The question took the young man by surprise. This wasn't how people were supposed to respond to being shot at. “I'm supposed to stop you.”

“And I'm supposed to be asleep, lying comfortably in a hospital bed with all sorts of tubes sticking out of me.” Hal shrugged, as if his defiance of the normal was nothing to be alarmed about. “But I've never been very good at doing what I was supposed to do.”

The youth didn't know how to react to Hal's apparent indifference. That much was clear. He wasn't supposed to have a conversation and argue the finer points of appropriate behavior at 4am. The gun, rendered temporarily mute by the mild debate, pointed aimlessly in Hal's general vicinity. “Why aren't you scared? I could kill you right now.”

“You could.” Hal nodded and looked his opponent in the eyes. “Since that's the case, why are you scared?”

The young man's confidence seemed to falter for only one more moment, and he placed another hand on the grip of his pistol, steadying himself. “Because.” His eyes narrowed as he found his resolve. “I don't want to die.”

“Huh.” Hal felt the corner of his mouth curl up into the edge of a half-smile. “That's funny.”

“What's so funny about that?” The kid aimed his pistol with more precision, hovering the sights over Hal's chest with an uncomfortable focus.

“I don't want to die either. I think...” Hesitation halted Hal's words for barely a second, before they inevitably fell from his lips, one by one. “I think, the idea of dying scares me.”

And there it was: A simple truth, floating between the two wandering souls that stood together in the cold pre-dawn air. They each watched it in silence before a gust of wind sent it drifting off, out of sight. The would-be gunman lowered his pistol a hair, unsure of whether he should chase after it.

“Look.” Hal returned his attention to the conundrum at hand. “I need to walk through this door, and I'd prefer that you didn't shoot me before I even got that far. I don't know what's going to happen when I walk in there, but I don't think that it's something you really need to stick around for. It might be in your best interest to go your own way.”

“Like you know.” The kid aimed his pistol at Hal's head. A defiant sneer was quick to replace the confusion on his face. “I don't have anywhere else to go. You think it's just that easy to walk away?”

“No.” Hal shook his head. His tail stared up at the sky. “No, I'm afraid nothing like that is ever easy at all.” The pistol didn't waver, which prompted the final question that had been waiting patiently the whole time. “So, what's it going to be?”

The recruit glared with uncertain anger, his finger teasing the trigger of the pistol at the apex of each heartbeat. The bullet wasn't going to miss its mark at this close range. Hal wasn't sure if he was even breathing anymore, so still his body had become. Every muscle, every last adrenaline kissed nerve, screamed out for him to grab his own weapon, but the call went unanswered. The paralysis of trust was too foolish and stubborn to be overcome by instinct. Hal could feel the flood of conflicting emotions wash through his unwilling companion, and no one knew which way they would spill.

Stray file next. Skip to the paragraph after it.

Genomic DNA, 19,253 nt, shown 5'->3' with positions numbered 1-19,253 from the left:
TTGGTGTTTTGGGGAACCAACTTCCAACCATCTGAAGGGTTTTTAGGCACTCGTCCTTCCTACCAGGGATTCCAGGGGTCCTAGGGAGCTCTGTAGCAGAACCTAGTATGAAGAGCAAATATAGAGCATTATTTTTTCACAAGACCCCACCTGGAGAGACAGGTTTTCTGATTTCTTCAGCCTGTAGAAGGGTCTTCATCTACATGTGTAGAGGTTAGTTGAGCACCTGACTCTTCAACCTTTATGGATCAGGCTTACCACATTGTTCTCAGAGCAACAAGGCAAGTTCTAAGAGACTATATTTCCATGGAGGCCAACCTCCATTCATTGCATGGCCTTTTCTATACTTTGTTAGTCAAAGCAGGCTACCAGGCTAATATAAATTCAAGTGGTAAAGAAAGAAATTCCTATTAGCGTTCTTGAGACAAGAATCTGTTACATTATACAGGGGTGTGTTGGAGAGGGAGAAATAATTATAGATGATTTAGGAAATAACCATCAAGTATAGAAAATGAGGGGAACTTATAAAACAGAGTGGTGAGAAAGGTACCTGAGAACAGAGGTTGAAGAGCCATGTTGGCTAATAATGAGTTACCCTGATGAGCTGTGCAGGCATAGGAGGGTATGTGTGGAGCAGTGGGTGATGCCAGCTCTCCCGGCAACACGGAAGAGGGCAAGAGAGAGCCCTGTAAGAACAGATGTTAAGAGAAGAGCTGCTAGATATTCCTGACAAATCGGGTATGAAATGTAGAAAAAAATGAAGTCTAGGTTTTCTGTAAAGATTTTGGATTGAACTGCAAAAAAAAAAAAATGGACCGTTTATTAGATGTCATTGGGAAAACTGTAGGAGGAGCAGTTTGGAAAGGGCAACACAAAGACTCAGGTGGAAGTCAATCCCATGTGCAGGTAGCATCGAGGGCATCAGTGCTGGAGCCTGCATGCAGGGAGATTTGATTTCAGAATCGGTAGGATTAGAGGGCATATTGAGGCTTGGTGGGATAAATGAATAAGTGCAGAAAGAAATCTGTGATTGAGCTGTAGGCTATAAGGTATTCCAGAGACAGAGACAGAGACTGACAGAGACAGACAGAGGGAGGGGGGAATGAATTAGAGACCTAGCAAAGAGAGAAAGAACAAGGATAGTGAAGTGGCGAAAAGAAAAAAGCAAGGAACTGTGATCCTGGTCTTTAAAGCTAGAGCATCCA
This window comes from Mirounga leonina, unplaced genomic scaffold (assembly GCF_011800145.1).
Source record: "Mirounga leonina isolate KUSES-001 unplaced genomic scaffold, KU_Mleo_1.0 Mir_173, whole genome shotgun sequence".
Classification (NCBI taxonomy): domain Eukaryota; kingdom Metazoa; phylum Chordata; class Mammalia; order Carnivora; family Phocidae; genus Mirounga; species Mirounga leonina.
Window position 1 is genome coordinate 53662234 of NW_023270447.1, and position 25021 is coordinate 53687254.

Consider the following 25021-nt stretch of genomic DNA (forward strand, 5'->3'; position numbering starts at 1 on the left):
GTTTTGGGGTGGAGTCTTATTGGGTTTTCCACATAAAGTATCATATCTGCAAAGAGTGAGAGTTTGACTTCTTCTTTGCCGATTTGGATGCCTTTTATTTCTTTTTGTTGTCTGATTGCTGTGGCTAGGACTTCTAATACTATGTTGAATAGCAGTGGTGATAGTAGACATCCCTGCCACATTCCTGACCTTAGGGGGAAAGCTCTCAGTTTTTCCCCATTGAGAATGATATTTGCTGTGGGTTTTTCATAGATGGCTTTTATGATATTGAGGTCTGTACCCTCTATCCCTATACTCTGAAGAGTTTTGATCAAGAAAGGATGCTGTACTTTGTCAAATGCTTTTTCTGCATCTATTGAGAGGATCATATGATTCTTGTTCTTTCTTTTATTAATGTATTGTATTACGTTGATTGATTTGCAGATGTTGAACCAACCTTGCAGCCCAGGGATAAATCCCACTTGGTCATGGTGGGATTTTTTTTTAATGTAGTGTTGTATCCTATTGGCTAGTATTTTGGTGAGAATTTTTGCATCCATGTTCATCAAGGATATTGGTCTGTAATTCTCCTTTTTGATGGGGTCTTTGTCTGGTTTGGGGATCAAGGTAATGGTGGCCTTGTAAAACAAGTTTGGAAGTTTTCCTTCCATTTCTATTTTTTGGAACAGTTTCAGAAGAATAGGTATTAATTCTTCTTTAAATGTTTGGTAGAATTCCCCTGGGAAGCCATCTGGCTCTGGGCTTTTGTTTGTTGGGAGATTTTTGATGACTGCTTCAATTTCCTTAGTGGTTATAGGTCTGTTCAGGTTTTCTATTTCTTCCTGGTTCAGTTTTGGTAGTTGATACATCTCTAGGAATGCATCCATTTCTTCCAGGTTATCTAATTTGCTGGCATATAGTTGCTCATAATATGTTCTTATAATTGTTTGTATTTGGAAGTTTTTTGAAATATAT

“Screw this shit.” The pistol fell, as if finally acknowledging the pull of gravity. One arm guided it back down into its former hiding place. The kid only gave Hal one more passing glance before pulling up his hood to hide his face and marching off into the alleyway. Where he would end up, no one could guess.

Hal waited several more non-heartbeats before finally releasing his breath with a heaving, shuddering gasp. His lungs screamed for air, quickly accelerating to a greedy series of labored inhales. Hal leaned forward against the wall of the church and closed his eyes, coughing hoarsely at the ground. His stomach twisted itself into a knot of belated panic. He experienced all at once the primal punch of delayed emotions only now that his potential executioner had walked away. Hal's remaining eye watered quickly as a broken sob of relief spilled down onto the ground.

It took a minute for the wave to subside. He was alive. He was alive. Hal repeated those words in his mind like a mantra to give him the strength to stand again. Despite his power, his body was weak, and even his willing soul was having trouble with the effort expected of it. With tremendous difficulty, Hal pushed his forearm against the wall and levered himself back upright, drawing in a long, ragged breath of air. “Come on Hal... keep it together.” Muttering to himself seemed the only way to keep a new wave from washing ashore. Hal could have been killed so easily, but somehow, it didn't happen. It was strange how such a twisted and confused life could still be punctuated by small miracles. In spite of all that had happened, he was still alive.

The muted echo of his brother's booming voice focused Hal's attention on the present again. That dramatic speech of his must be getting to the good part. It wasn't too late for Hal to confront him. Miri was somewhere inside there too. He could still save them both. In the story of this night, there were still a few more pages that were waiting to be revealed.

Hal found the weight of his pistol pressing into his palm again. The grain of the grip reassured his hesitant fingers that indeed, he could write those final pages himself if he had the courage to try. His other hand gripped the elegant brass handle to the doorway. The threshold was here, ready, waiting to be crossed. Hal didn't know if he was ready. In truth, he wasn't. Hell. It seemed he was never ready for anything, and yet some unknown force inside pulled him forward relentlessly towards the future. A surge of emotion welled up in his throat and forced him ever onward.